This story seems to be taking off a lot slower than I thought it would, but I’m having a lot of fun writing it. In the description of Sassoon Docks, there may be a few mistakes and that’s because I’m relying purely on memory. Do let me know if there is something wrong. Here’s Part 1.

Sassoon Docks in the morning was a beehive of activity. People of all shapes and sizes milled around, going through chores that excited Bubba. But to the people who did these chores, there seemed a mindlessness to the way they did it. Bubba hated that. He believed that he was lucky to work here. It’d only been a week since he started working here and he already never wanted to leave.

If such a thing had happened earlier, Bubba would have immediately left the place. He didn’t believe in getting comfortable. But Sassoon Docks was different. For one, there was AC. AC was a diminutive old man, with wrinkled skin and beady eyes. He wasn’t someone the average person trusted, but Bubba always thought that it was the most untrustworthy looking people who could be trusted. AC — no one really knew his name; people just called him that since he fixed air conditioning units in rich homes in his spare time — took Bubba in when he’d come running to his chawl. A fishmonger by profession, he was mute, though it didn’t faze him. Nothing really fazed AC, like just two days back when the constables had come. AC waved them off and went about his work.

There were screaming matches everywhere, a sickly, sweet, fishy smell permeated the air. It was still early in the morning and the sun hadn’t come up. For Bubba who had never tasted fish before, eating it for the first time a week ago had changed his life. Prawns, eels, shrimps, calamari, small fish, big fish, he had tried it all, loved it all. He felt a sense of belonging, something he hadn’t felt in a long time, not since that woman three years back.

He began his work. To an untrained eye, this may seem like easy work, a banality attached to it that most jobs give after a few days. Bubba, though never really got bored. He had to go and negotiate the prices for the best catch every morning. The only thing he didn’t like about the job was the women. Fisherwomen would surround him on all sides, jostling to get the seller’s attention and he’d be the only man there. Most of the sellers took pity on him and gave him enough fish to go back to AC without disappointing him. Other sellers gave him good prices because they were scared of AC. There were whispers about AC everywhere. Some said he was once a rich businessman, others thought he was an underworld man.


“I need three baskets”, said Bubba.

“That will be Rs 30”, answered Ramu, the basket-keeper, scratching his neck.

“Rs 15.”

“Rs 20.”

“Okay, bring it to the edge of the jetty.”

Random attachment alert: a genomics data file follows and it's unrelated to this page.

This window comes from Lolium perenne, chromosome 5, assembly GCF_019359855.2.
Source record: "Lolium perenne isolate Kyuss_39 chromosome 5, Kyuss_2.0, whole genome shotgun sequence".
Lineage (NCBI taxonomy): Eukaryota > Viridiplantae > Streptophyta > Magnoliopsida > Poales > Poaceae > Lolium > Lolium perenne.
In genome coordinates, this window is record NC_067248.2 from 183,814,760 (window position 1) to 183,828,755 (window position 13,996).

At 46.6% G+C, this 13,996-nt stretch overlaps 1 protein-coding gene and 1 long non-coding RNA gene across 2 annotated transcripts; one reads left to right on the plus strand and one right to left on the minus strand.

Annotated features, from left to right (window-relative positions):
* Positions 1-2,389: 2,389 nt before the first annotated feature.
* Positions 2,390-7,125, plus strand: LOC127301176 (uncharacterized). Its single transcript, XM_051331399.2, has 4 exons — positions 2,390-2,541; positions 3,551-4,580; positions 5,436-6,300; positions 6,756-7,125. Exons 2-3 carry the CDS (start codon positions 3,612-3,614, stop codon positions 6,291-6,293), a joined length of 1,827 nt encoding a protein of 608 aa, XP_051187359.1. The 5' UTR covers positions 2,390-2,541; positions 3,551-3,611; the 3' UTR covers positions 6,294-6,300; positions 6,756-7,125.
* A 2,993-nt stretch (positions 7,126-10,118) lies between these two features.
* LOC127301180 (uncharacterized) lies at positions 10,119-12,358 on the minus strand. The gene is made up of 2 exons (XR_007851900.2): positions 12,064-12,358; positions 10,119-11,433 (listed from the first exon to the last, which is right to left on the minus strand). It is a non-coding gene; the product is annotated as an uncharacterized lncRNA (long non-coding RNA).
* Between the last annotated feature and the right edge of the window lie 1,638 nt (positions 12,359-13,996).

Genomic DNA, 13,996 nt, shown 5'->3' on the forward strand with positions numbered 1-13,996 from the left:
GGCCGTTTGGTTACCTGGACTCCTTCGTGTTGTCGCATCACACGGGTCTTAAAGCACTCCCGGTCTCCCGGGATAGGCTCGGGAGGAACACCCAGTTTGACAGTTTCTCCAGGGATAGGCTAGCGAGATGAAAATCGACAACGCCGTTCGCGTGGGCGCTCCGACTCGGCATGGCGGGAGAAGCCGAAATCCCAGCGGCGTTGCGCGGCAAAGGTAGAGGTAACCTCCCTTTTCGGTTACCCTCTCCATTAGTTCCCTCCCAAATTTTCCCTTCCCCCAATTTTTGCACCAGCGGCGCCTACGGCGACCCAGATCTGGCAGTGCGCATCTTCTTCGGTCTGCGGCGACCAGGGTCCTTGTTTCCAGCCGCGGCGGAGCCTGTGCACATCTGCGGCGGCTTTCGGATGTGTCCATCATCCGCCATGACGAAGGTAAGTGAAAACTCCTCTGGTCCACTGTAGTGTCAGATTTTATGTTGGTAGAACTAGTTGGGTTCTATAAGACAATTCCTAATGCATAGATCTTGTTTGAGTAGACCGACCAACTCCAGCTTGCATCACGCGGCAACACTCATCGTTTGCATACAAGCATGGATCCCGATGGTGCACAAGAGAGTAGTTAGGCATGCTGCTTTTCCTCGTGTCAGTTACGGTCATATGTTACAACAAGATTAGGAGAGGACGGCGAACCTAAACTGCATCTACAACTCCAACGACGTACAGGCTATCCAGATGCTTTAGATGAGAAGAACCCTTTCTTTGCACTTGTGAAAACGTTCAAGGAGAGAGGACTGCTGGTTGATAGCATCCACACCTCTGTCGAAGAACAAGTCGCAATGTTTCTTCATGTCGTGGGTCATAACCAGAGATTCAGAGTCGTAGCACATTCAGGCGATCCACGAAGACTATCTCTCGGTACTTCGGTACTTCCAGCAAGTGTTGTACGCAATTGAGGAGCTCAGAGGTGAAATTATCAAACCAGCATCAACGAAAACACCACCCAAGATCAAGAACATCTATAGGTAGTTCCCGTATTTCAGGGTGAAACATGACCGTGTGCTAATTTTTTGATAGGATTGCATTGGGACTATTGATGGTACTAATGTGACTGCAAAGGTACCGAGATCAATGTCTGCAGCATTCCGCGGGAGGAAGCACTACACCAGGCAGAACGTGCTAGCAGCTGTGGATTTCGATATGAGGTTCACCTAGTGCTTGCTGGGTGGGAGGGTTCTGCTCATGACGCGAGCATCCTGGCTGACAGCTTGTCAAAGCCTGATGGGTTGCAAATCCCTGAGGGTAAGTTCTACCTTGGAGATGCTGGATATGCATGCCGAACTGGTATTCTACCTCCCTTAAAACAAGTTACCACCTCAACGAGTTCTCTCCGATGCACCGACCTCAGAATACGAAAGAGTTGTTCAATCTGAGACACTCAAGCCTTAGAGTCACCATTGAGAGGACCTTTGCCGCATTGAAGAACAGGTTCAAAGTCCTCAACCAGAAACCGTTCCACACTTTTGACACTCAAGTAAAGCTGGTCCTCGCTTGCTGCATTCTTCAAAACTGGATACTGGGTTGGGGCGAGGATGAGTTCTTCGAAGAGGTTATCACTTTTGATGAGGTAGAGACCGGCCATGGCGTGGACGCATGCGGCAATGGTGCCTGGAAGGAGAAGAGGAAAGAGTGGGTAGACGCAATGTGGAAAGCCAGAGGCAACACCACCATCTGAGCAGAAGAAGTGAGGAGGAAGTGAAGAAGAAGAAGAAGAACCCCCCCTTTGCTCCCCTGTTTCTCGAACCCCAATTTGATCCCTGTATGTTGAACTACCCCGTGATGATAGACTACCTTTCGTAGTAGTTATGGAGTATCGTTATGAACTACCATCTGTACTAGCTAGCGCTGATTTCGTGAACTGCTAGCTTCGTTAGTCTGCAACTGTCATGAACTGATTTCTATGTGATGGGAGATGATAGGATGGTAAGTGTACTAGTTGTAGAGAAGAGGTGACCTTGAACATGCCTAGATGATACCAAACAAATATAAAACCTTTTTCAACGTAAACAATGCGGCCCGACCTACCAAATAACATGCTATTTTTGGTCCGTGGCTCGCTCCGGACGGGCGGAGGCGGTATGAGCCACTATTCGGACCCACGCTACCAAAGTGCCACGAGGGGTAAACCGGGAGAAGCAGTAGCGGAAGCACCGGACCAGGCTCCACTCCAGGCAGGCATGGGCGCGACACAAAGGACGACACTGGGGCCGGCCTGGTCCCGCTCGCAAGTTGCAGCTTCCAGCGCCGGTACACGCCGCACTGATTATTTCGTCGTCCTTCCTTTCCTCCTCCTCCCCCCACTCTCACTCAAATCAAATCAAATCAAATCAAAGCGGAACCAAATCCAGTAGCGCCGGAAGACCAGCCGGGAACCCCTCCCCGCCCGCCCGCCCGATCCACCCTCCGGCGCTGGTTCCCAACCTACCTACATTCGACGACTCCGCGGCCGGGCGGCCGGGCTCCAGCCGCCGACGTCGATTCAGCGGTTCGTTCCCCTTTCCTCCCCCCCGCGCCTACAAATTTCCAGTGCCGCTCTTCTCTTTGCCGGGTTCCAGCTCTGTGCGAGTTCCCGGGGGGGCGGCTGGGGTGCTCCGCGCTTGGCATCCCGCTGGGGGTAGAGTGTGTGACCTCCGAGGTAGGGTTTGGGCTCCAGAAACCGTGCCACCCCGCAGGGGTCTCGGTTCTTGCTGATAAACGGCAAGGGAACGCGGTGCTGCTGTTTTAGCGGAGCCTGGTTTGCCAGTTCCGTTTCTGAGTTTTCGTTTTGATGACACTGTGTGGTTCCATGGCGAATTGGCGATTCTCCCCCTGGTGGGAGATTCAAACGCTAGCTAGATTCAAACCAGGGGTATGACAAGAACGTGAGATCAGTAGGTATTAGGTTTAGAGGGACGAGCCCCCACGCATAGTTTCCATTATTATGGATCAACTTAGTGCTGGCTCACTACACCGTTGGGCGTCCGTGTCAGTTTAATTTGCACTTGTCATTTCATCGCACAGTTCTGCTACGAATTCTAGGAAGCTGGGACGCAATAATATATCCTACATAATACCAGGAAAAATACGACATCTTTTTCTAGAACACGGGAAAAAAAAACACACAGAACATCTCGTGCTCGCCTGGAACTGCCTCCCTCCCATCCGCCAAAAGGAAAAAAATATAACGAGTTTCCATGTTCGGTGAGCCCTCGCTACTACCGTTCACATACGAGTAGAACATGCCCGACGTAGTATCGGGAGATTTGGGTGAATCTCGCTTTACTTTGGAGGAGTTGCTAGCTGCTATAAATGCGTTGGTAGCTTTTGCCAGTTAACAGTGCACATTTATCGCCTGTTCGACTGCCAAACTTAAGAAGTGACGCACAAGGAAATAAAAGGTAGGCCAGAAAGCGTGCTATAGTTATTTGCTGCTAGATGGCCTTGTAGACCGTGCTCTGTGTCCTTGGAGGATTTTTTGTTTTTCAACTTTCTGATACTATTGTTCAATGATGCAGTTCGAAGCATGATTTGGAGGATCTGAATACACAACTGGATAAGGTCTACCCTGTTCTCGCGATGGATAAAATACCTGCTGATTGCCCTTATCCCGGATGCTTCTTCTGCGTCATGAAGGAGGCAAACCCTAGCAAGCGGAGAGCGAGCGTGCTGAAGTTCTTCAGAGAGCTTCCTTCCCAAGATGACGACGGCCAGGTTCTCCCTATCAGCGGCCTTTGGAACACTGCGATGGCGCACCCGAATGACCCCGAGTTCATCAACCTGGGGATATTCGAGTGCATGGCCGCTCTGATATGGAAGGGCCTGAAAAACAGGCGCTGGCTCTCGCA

Ramu meekly followed Bubba to the edge. The edge was a place away from the roofed centre, where all the bargaining with the fishermen took place.

“Put them here. Here’s your money.”

“What, boy. Everyday you give me lesser money than I should be making. Nobody else dares to bargain with me, but you…” Bubba caught hold of Ramu’s shirt and shoved him away. “Cheap bastard. Everyone knows you charge too much for those stupid baskets.” It was a daily ritual, this fight with Ramu. It was never understood why this happened, this needless quarrel.

Fishermen threw baskets from boats across to the jetty. Bubba had learnt how to catch it, empty those baskets into his and throw it back to the boats. Today, something was different. Every moment seemed slower and every few seconds he had to look over his shoulder.

“Come and get the money in the evening”, he called out to the fisherman as he walked away from the edge, balancing the three baskets carefully. Out of the corner of his eye, he saw some movement. He started. But there wasn’t any place to move. The centre was becoming crowded and he couldn’t run. His father had him well and truly trapped. He slowly began to jog over to AC’s stall. Setting down the baskets, he looked at AC and nodded. “I think they are here. I may not be back for some time. Find someone else to do this until then.” AC just stared and gave him some money, before motioning him to leave.


Sadpur was dark as a bat cave and hot as hell during the moonless nights of June and July. Sneaking out in the night with torches that were left behind by some businessmen was a daily sport for the children. Usually, they’d run into one of Bubba’s father’s men, who would then make sure they were sent back to bed. But moonless nights were the best. The children had learnt how to use the torches as signals and after a point they could even see in the dark.

Middle-aged men came in from Muzzafarnagar, wearing safari suits. Their Hindi sounded different, coarser and somehow more fascinating. The children hid behind windows to watch these men ‘talk’. A lot of alcohol was passed around and Bubba’s father would sit back and watch as his men did the haggling. All the suits looked the same to Bubba. Hardened eyes, big bellies and loud voices.

Sometimes, when his father looked out the window and Bubba cowered near the wall, he’d see his father smile. It was usually because the suits were giving him a good price. Or because one of the suits made the stupid mistake of challenging Abba’s prices.

It took a few hours of haggling and then the suits would leave. The children would run around the makeshift house where negotiations took place and off into the darkness.




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